Upon learning of the opportunity that Canadian U20 back-row Evan Olmstead had earned for himself, The Pro Report reached out across the seas and asked him to field some questions for us. Along with his U20 teammates, like Tyler Ardron (Pam-Am Games Gold Medalist), Cam Pierce (ASM Clermont-Auvergne Academy) and others, Olmstead's current status as a member of the HSBC Waratahs training squad augers well for the future of the Canadian forwards depth-chart. Enjoy the interview!
JH: Evan, when last the Canadian rugby public saw you, you were helping anchor the Canadian U20 back-row at the 2011 World Junior Trophy in Georgia. What was that experience like for you?
EO: Playing with in the U20 team was a fantastic experience, we had a great group of guys and I learned a lot from our coaching staff. The setup out at Shawnigan Lake was very conducive to building up a strong team both on and off the field. It was really a taste of what I envisage professional rugby to be like. Training hard and focusing all your energy into improving your individual and collective performance. It was a great experience.
JH: Being so far away, how did you manage to get involved in something like Canada's World Junior Trophy team?
EO: In terms of getting involved, I reached out to Canadian U20 Coach Mike Shelley via e-mail. I let him know that I was eligible and available if he wanted to consider me and sent him some game tapes from last season as we were just starting up for the year down here. I got my Sydney, New South Wales and Gordon RFC coaches to send a little reference about me; what I did, how I played, strengths and weakness and all that. I got invited to training camp and into the team from there.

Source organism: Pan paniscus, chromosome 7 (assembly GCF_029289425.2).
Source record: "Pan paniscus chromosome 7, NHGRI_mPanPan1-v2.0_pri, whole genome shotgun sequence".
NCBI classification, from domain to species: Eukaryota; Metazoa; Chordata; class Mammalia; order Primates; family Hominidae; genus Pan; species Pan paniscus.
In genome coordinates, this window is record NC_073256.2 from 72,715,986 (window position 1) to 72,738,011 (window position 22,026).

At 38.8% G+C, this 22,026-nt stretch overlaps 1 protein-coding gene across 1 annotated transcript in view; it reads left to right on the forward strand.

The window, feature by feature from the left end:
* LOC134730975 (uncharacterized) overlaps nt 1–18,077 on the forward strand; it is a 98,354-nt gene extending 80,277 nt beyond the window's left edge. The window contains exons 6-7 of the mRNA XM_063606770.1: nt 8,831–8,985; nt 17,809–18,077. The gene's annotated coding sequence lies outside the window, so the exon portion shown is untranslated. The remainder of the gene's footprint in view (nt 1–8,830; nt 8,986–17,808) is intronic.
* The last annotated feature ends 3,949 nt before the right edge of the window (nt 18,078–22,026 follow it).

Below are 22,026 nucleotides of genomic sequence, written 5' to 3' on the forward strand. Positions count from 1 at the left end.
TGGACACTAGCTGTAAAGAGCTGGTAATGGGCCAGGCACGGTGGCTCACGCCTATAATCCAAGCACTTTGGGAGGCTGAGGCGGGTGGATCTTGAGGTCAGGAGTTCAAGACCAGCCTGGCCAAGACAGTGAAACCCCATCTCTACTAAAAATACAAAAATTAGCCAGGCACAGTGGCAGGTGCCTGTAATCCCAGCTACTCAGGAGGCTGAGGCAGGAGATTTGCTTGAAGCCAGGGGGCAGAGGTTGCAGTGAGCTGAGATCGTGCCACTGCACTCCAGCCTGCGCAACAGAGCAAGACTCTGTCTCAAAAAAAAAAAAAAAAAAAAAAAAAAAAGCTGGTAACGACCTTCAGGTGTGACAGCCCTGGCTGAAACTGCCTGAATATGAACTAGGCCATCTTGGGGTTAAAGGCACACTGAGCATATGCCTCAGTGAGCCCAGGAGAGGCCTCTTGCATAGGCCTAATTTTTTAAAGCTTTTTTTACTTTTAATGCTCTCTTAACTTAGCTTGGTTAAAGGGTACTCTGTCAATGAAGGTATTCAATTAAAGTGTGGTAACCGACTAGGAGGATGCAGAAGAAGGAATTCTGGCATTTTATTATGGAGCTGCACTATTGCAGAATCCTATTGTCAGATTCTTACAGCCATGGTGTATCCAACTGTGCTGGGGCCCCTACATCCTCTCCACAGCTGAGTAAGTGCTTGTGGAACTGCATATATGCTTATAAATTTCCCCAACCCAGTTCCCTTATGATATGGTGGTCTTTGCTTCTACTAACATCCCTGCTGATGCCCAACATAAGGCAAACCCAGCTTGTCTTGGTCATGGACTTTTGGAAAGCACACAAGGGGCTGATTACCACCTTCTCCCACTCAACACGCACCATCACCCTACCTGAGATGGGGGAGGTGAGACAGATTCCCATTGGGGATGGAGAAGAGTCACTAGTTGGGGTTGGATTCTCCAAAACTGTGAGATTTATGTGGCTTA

JH: Can you fill us in on what you have been up to since then? Perhaps you could explain a little about your roots in Australia?
EO: I have lived in Australia since I was young, although being proudly Canadian born, in North Vancouver. My dad, a big rugby man with the Capilano RFC in Vancouver, took a job in Sydney when I was three years old and we just sort of got settled here. My whole family is Canadian so we get back every couple of years to visit with family and friends. I was born in North Vancouver, so that allowed me to qualify for the Canadian team.
When I got back from Georgia I was straight back into my Australian season and rejoined my club about half-way through. I have also completed my final internship as part of my Accounting Co-Op Scholarship here, which I will finish this year.
JH: As you've said, the club you are currently playing with down under is called Gordon. Can you tell us about that level of rugby and how you are enjoying playing rugby in a country where the sport has a higher profile?
EO: I started off the season playing 2nd Grade at Gordon and broke into 1st Grade once I got back from my time with the U20's. The 1st Grade competition in Sydney (known as the Shute Shield) is the toughest club competition in Australia and has strong ties with Super Rugby; with something around 65% of Super Rugby players in Australia being drawn from it.
It is fairly standard for past and present Wallabies to play in the Shute Shield which really adds to the quality, it is also good as a performance measure, when you play against a guy in your position like Dan Vickerman or Phil Waugh, who have proven themselves among the best in the world at what they do, you learn things and also see where you need to improve.